Hornet & Wasp Control

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While bees have the cute and useful reputation in the insect kingdom, their wasp and hornet cousins have a reputation for being very aggressive. Since these little stingers tend to make their homes very near to yours, it may sometimes be necessary to remove them.

Bees, wasps, and hornets are most abundant in the warmer months. Nests and hives may be found in trees, under roof eaves, or on equipment such as ladders.  If they’re near your home, they could easily ruin outdoor activities and make yardwork  difficult. 

While they rarely go out of their way to sting, wasps and hornets may become hostile if threatened or disturbed. Their stings are painful but typically nonthreatening to those without allergies. Still, no one wants to feel the pain of one, or many, stings.

Holistic Pest Solutions serves Charlottesville, Keswick, Ivy, Crozet, Hollymead, Earlysville, Afton, Waynesboro, Fishersville, and Staunton as well as the counties of Albemarle, Fluvanna and Augusta in the State of Virginia.

Q: Are Yellow Jackets aggressive?

A:  Yellow jackets are known to be very aggressive when close to humans. There 16 different yellow jacket species active in the U.S. and they will build both aerial and ground nests. Yellow jackets are capable of stinging a person multiple times.
Q: What should I do if I am stung by a bee? A:  Bees and wasps leave their sting behind in your skin and this continues to pump venom into you for a few minutes. You should therefore scrape it off right away with something with a straight edge. You may have to improvise, but this can be done with a long fingernail, a blunt knife, or even the edge of a credit card. If the sting is on or near your hands, remove any rings straight away in case of swelling. Stings hurt for a while and may itch for a few days, but usually there are no serious effects. However, some people can be severely affected, so if you have any symptoms away from the site of the sting or are concerned, particularly if you are having difficulty breathing, seek medical advice immediately.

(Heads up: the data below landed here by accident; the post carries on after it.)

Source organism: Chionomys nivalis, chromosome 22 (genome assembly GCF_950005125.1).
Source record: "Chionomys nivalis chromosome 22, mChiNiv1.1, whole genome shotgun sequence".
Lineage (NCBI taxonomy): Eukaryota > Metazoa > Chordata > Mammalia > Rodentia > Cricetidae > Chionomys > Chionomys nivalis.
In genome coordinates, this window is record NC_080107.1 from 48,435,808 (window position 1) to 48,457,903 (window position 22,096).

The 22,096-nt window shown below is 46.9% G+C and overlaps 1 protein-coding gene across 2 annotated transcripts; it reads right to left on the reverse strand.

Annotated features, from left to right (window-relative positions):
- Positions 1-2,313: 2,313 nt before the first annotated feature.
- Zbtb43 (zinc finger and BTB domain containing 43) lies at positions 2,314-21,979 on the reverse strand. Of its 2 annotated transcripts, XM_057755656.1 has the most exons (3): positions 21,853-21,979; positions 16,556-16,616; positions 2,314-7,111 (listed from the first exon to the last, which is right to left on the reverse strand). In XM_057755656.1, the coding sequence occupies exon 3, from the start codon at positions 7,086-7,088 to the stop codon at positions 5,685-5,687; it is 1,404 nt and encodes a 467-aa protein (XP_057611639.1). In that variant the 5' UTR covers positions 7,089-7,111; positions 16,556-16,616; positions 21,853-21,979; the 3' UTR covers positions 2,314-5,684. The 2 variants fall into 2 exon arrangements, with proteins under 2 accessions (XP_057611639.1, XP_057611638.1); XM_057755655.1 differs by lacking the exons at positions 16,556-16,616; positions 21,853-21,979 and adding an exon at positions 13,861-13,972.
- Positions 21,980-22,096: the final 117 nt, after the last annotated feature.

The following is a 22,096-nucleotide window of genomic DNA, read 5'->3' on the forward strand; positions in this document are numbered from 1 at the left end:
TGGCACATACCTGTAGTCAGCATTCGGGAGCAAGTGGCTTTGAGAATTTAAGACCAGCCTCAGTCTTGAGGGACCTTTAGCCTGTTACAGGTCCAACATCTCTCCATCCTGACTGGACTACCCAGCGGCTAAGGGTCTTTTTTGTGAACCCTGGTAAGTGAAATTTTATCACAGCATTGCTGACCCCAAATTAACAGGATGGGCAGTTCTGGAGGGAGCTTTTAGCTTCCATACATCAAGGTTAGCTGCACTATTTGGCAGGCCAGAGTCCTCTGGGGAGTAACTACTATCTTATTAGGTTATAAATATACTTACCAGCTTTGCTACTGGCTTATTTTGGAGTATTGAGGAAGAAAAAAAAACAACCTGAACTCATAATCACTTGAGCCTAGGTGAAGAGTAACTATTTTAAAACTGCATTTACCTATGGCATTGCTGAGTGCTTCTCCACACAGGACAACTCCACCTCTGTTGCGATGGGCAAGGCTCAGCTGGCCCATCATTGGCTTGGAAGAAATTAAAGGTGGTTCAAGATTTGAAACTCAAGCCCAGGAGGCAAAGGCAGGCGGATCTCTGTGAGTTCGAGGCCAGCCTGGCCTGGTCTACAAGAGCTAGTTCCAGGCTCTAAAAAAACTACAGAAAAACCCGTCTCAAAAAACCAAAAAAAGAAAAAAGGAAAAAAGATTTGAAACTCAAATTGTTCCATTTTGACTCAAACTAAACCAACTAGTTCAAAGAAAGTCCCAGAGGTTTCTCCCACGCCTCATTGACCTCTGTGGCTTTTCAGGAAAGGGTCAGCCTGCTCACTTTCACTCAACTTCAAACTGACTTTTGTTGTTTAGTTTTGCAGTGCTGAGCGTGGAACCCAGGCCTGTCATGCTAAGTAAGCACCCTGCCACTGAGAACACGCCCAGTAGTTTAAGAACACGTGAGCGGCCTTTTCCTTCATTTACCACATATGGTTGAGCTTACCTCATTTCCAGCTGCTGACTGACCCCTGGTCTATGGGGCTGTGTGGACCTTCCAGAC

Q: Are bees important for pollination?

A:  There are many bees and insects that are essential for pollinating our orchards and crops, e.g. bumble bees and solitary bees. It’s important to note that there are over 25,000 different species of bee in the world and many of them are under threat. In the UK, of the 254 species of wild bee (solitary and bumble bees), 25% are in the Red Data Book of endangered species. About 80% of the food on the supermarket shelves is there because bees have pollinated crops — without bees we would starve!